The brain is a vital organ in regulating complex social behaviors of honeybees including learning and memory. Knowledge of how brain membrane proteins and their phosphorylation underlie the age-related behavioral polyethism is still lacking. A hitherto age-resolved brain membrane proteome and phosphoproteome were reported in adult worker bees from two strains of honeybee (Apis mellifera ligustica): Italian bee (ITB) and Royal Jelly bee (RJB), a line selected from ITB for increased RJ outputs over four decades...
September 15, 2017: Journal of Proteome Research
Yang-Hsiang Lin, Meng-Han Wu, Ya-Hui Huang, Chau-Ting Yeh, Mei-Ling Cheng, Hsiang-Cheng Chi, Chung-Ying Tsai, I-Hsiao Chung, Ching-Ying Chen, Kwang-Huei Lin
Cancer cells display altered glucose metabolism characterized by a preference for aerobic glycolysis. The aerobic glycolytic phenotype of hepatocellular carcinoma (HCC) is often correlated with tumor progression and poorer clinical outcomes. However, the issue of whether glycolytic metabolism influences metastasis in HCC remains unclear. In the current study, we showed that knockdown of Taurine upregulated gene 1 (TUG1) induces marked inhibition of cell migration, invasion and glycolysis via suppression of miR-455-3p...
August 12, 2017: Hepatology: Official Journal of the American Association for the Study of Liver Diseases
Po-Ju Chen, Jung-Kai Tseng, Yi-Ling Lin, Yi-Hsieng Samuel Wu, Yi-Tse Hsiao, Jr-Wei Chen, Yi-Chen Chen
Via an assay using an Amino Acid Analyzer, pepsin-digested chicken liver hydrolysates (CLHs) contain taurine (365.57 ± 39.04 mg/100 g), carnosine (14.03 ± 1.98 mg/100 g), and anserine (151.58 ± 27.82 mg/100 g). This study aimed to evaluate whether CLHs could alleviate thioacetamide (TAA)-induced fibrosis. A dose of 100 mg TAA/kg BW significantly increased serum liver damage indices and liver cytokine contents. Cell infiltration and monocytes/macrophages in livers of TAA-treated rats were illustrated by the H&E staining and immunohistochemical analysis of cluster of differentiation 68 (CD68, ED1), respectively...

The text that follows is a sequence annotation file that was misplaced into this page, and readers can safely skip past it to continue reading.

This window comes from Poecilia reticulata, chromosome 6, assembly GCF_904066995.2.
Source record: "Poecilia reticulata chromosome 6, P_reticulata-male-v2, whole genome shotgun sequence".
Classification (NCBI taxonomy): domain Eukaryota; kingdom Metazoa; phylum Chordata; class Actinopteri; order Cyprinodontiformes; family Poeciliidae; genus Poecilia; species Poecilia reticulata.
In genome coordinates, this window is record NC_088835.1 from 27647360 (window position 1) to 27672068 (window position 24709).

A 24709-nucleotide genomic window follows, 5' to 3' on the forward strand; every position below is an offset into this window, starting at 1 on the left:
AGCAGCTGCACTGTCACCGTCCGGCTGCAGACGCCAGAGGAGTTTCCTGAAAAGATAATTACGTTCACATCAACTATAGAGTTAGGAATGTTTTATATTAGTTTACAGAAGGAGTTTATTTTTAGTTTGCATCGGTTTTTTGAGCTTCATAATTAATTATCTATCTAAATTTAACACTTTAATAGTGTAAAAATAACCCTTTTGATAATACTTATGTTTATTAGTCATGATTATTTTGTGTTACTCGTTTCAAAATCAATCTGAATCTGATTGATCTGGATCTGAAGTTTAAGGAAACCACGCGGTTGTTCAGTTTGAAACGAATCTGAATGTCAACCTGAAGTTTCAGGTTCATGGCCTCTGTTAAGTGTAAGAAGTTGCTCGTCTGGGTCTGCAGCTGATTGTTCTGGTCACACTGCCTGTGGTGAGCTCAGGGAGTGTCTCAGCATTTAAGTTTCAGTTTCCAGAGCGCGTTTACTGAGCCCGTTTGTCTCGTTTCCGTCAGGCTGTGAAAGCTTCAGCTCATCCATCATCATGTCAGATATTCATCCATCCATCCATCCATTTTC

June 21, 2017: Journal of Agricultural and Food Chemistry
Mark F McCarty
Oxidative stress, the resulting uncoupling of endothelial nitric oxide synthase (eNOS), and loss of nitric oxide (NO) bioactivity, are key mediators of the vascular and microvascular complications of diabetes. Much of this oxidative stress arises from up-regulated nicotinamide adenine dinucleotide phosphate (NADPH) oxidase activity. Phycocyanobilin (PhyCB), the light-harvesting chromophore in edible cyanobacteria such as spirulina, is a biliverdin derivative that shares the ability of free bilirubin to inhibit certain isoforms of NADPH oxidase...
March 14, 2017: Healthcare (Basel, Switzerland)
Ana Lucia C Figueroa, Hugo Figueiredo, Sandra A Rebuffat, Elaine Vieira, Ramon Gomis
Close ties have been made among certain nutrients, obesity, type 2 diabetes and circadian clocks. Among nutrients, taurine has been documented as being effective against obesity and type 2 diabetes. However, the impact of taurine on circadian clocks has not been elucidated. We investigated whether taurine can modulate or correct disturbances in daily rhythms caused by a high-fat diet in mice. Male C57BL/6 mice were divided in four groups: control (C), control + taurine (C+T), high-fat diet (HFD) and HFD + taurine (HFD+T)...
November 18, 2016: Scientific Reports
Zahra Ashkavand, Ciara O'Flanagan, Mirko Hennig, Xiuxia Du, Stephen D Hursting, Sergey A Krupenko
Folate coenzymes are involved in biochemical reactions of one-carbon transfer, and deficiency of this vitamin impairs cellular proliferation, migration and survival in many cell types. Here the effect of folate restriction on mammary cancer was evaluated using three distinct breast cancer subtypes differing in their aggressiveness and metastatic potential: non-invasive basal-like (E-Wnt), invasive but minimally metastatic claudin-low (M-Wnt), and highly metastatic claudin-low (metM-Wntliver) cell lines, each derived from the same pool of MMTV-Wnt-1 transgenic mouse mammary tumors...
November 16, 2016: Molecular Cancer Research: MCR
Aza Shetewy, Kayoko Shimada-Takaura, Danielle Warner, Chian Ju Jong, Abu-Bakr Al Mehdi, Mikhail Alexeyev, Kyoko Takahashi, Stephen W Schaffer
Hyper-beta-alaninemia is a rare metabolic condition that results in elevated plasma and urinary β-alanine levels and is characterized by neurotoxicity, hypotonia, and respiratory distress. It has been proposed that at least some of the symptoms are caused by oxidative stress; however, only limited information is available on the mechanism of reactive oxygen species generation. The present study examines the hypothesis that β-alanine reduces cellular levels of taurine, which are required for normal respiratory chain function; cellular taurine depletion is known to reduce respiratory function and elevate mitochondrial superoxide generation...
May 2016: Molecular and Cellular Biochemistry